"Girl, there's four things no man
can got sympathy for. I don't know
why, but he can't: having' his umbrella
stolen; getting his best hat sat on; a
toothacho; and falling In love. But It
happens. Tom didn't come looking for
sympathy. Ho just handed me an ul
timatum. And It didn't ultimate.
That's whoro I want you to holp mo."
"Who Is sho? Do I kijow hor?"
"You'vo probably seen hor hero at
tho Keswick, though I don't suppose
"What Was the Delay?" Asked Blake.
you've noticed her. You wouldn't bo
llkoly to. She's Wanda Kelly."
"Not the phono girl?" asked Graco in
"You win. Real nice, ain't It?
Makes an awful hit with mn nftnr nil
I've, done (tnd plnnnl for that hoy, to
nave mm tumble into an affair llko
"Don't worry 1" sho reassured him.
"Thoro are othor wavs of convincing n
man ospoclally a lovor than by
storming nt him. You know all about
politics, dad, and you can whip voters
and congressmen Into lino. But Tom
needs a different lino of attack. And
he's going to get it. From mo."
in this connection. A Chlneso gentle
man who droBses In foreign style had
a natlvo tailor como to his houao and
mnko shirts for him to ordor. The man
mado at loaBt ono shirt a day, and re
ceived 140 cash a day for his work
and his food In addition. As tho food
coat n.ot moro than 110 cash, the total
cost a day did not. exceed 250 cash,
which, nt tho present rato of oxchango,
.amounts to less than 10 cents Unltod
States currency. As tho shirta which
this man mndo are oxcollont In ovory
wny, thoro Ib llttlo Inducomont for tho
Chlnoso to buy ready mado shirts from
abroad, for similar arrangements can
bo mado In any part of China, the cost
Bad, Worse and Awful,
Within nn Inch of space In his latest
story, Bornard Capos treats us to
thoso threo comparisons;
"His face was as whlto aa a drained
"Ho gave a scream llko a runovor
"Ho staggered back with a sob that
was wrenched from him llko a hook
from a fish's throat"
awx A ,SJBSSSSSSSSSS
"Say!" ejaculated Blako. "You'vo
taken a three-ton load off my mind.
By tho way, do you know anything
about this Kelly girl7"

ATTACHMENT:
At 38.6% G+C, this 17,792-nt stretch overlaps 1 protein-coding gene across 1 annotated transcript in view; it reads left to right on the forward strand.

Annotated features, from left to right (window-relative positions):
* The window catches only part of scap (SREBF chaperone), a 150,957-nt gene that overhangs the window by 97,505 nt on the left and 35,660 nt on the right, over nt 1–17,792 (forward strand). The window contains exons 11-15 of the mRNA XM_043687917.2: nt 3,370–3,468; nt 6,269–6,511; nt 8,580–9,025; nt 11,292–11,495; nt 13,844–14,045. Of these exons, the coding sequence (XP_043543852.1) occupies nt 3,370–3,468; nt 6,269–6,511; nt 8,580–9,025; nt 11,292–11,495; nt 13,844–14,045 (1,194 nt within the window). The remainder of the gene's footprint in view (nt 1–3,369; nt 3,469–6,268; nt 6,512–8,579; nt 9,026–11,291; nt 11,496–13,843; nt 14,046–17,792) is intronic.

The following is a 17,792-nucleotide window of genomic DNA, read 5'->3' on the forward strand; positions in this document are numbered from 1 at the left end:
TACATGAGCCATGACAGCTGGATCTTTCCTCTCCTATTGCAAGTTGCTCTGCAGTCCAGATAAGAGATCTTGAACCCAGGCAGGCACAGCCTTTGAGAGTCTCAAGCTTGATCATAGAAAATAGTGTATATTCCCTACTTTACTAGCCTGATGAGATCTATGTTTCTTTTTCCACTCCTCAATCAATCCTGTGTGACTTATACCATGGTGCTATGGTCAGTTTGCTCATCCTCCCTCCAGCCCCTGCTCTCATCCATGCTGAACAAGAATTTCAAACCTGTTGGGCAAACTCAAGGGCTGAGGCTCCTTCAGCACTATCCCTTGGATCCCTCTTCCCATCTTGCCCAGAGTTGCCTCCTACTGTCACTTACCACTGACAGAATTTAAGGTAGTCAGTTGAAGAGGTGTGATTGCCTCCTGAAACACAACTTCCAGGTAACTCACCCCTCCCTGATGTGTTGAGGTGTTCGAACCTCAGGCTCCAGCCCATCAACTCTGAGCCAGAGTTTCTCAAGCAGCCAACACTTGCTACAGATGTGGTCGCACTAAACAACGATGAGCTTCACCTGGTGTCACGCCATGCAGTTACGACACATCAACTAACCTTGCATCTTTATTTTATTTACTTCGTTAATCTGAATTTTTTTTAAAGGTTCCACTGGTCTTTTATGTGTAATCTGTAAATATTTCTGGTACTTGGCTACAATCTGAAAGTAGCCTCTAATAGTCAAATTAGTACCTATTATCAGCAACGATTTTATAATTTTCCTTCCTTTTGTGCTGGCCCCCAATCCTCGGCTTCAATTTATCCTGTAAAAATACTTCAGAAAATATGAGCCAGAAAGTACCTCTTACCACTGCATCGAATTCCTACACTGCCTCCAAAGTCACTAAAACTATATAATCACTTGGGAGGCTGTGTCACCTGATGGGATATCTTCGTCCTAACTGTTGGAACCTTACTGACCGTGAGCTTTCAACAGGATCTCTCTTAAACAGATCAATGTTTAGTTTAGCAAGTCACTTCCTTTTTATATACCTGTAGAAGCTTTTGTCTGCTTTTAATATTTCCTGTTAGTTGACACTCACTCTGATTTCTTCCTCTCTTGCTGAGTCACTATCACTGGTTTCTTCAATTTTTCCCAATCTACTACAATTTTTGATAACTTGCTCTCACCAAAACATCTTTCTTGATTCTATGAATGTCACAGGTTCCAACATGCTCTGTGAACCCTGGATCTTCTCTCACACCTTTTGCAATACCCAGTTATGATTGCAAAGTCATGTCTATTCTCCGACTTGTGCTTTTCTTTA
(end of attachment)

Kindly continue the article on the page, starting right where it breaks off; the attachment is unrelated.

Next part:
"I'vo spokeil to hor onco or twico.
What about her?"
"Sho Isn't a fool. Sho's rather prot
ty, too. She's got a strangle hold on
Tom, with tho idea that tho same
strangle hold will choko somo of my
ensh out of my pockot It won't. Toll
Tom so. So long! I'vo got to chaso
over to tho Capitol. We'll all be back
In a llttlo while for our confab with
Standlsh. you'll keep him hero If ho
comes beforo wo got back?"
"Yes," sho replied a llttlo wearily.
"I'll kcop him here."
The Forlorn Hope.
For a minute or so after her father
hnd left her, Grace Robertson busied
herself In laying away hor hat and
furs and In putting a stray feminine
touch hero and thero to various dotalls
of tho room's disarranged appoint
ments. But another woman could have
seon'how very mechanical all Grace's
movements were. At every step In tho
hall outside tho suite, she paused and
seemed to braco herself as for some
ordeal. When at last tho electric buz
zer announced a caller, she moved
with perfect calmness to tho door, as
though to admit a stranger. But at
sight of the figure on tho threshold
of the opened door, her hard-won com
posure changed to a frigid stiffness,
For the visitor was not Standlsh.
It was Wanda Kelly.
"May I come In, Mrs. Robertson?"
asked the girl nervously, glancing be-
nind her as sho spoke,
A cold inclination of the head gavo
tho desired permission. Wanda en
tored, looked about; then waited while
Grace closed the dbor.
" "You know mo?" asked the girl.
"I think so," roturncd Oracc, In no
measure unbending. "You are Miss
Kelly, aren't you? The phono girl
"Yes. I got one of tho boys to mind
tho switchboard whllo I camo up. Is
Ib any one In thoro?" sho -continued,
glancing toward tho door that led to
tho inner rooms of the suite.
"No one," said Grace. "Why do you
ask? Is your business with mo so
"Yes. So private that I don't know
how to 'begin."
She paused. Grace would glvo her
no assistance; but stood watching the
younger woman with tho air 'of one
who coolly waits for a doad-beat to
bring tho conversation to tho begging
"I don't know how to begin," Wan
da faltered onco moro.
"Indeed?" queried Grace.
"You haven't heard anything?"
asked Wanda. "They haven't told
you? Yqur father hasn't told you any